4 Nov 2019

52. Wait-and-See


Most of the islanders have been kind, helpful and hospitable towards us over the years, but the “wait-and-see” opportunistic streak in their makeup is definitely just as characteristic.

El Hierro is not Hawaii. Drinking water does not flow from pristine springs and bread does not fall from trees. Before the 1970’s, El Hierro was not the romantic quaint backwater some would have us believe but a relatively hostile environment for many of its inhabitants. Their survival strategy was to respond to the dictates their world because trying to adapt it to themselves ususally ended in disaster. Their traditional architecture shows us just this, as did their reliance on livestock rather than cultivation.

Even today, the islanders show a surprising unwillingness to experiment, offset by an ingenious capacity to exploit existing circumstances. Many, for example, show their doubts about having optical fibre communications installed (although they know sooner or later they will have to) until it is running smoothly for others. “Mercahierro” was set up by the Cabildo (Island Government) to channel local small-scale agricultural production and facilitate export to the other islands. It failed. Market gardeners signed a contract of exclusivity under which they would receive a fixed year-round price for their produce. But as soon as the market price went above the fixed price, MercaHierro discovered the gardeners had arranged their own distribution.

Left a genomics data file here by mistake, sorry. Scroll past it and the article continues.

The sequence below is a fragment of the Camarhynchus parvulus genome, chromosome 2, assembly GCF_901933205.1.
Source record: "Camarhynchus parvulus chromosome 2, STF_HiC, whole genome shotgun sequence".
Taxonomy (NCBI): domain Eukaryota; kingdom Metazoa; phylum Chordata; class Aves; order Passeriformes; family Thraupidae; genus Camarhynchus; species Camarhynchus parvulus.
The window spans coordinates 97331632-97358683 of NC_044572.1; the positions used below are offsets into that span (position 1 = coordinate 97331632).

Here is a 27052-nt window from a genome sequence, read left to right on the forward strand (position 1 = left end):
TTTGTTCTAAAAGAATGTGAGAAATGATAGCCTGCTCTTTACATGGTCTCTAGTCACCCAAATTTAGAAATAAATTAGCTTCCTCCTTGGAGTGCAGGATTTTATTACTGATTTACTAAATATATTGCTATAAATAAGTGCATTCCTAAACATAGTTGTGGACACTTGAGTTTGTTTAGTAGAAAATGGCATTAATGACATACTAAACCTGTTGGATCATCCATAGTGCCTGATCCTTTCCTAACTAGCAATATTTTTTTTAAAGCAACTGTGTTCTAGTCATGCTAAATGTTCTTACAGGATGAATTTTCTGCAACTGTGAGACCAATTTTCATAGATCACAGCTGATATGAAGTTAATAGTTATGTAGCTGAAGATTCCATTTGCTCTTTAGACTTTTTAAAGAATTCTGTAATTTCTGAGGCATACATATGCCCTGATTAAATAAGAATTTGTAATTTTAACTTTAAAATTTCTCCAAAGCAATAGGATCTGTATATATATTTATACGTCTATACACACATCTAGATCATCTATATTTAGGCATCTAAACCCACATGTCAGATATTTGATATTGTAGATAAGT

The wait-and-see philosophy is often adopted even by local institutions. Many private initiatives are frowned upon or even actively discouraged. If this is not possible, the strategy is to sit back and wait for failure but, if the private project succeeds, officialdom joins in and supports it, or sets one up with public money to compete with it. Some years ago a few enthusiastic young divers started diving schools in La Restinga. ‘That won’t work here!’ they were told. But it did. And now the Cabildo fully supports the activity. A young woman in Frontera started up a holiday guest house and one of her activities was the Bimbache Open Arts Festival. She worked hard for a very long time at promoting it outside the island. I saw official local recognition of the festival for the first time only last year.

Most likely the visitor and the foreign resident will not be affected at all by such adverse effects of the wait-and-see philosophy. I’ve written about it only to suggest a reason, one of many perhaps, for the slow pace of change – something which we appreciate so much – and the dearth of small-scale initiatives that could make the island even more attractive than it already is.


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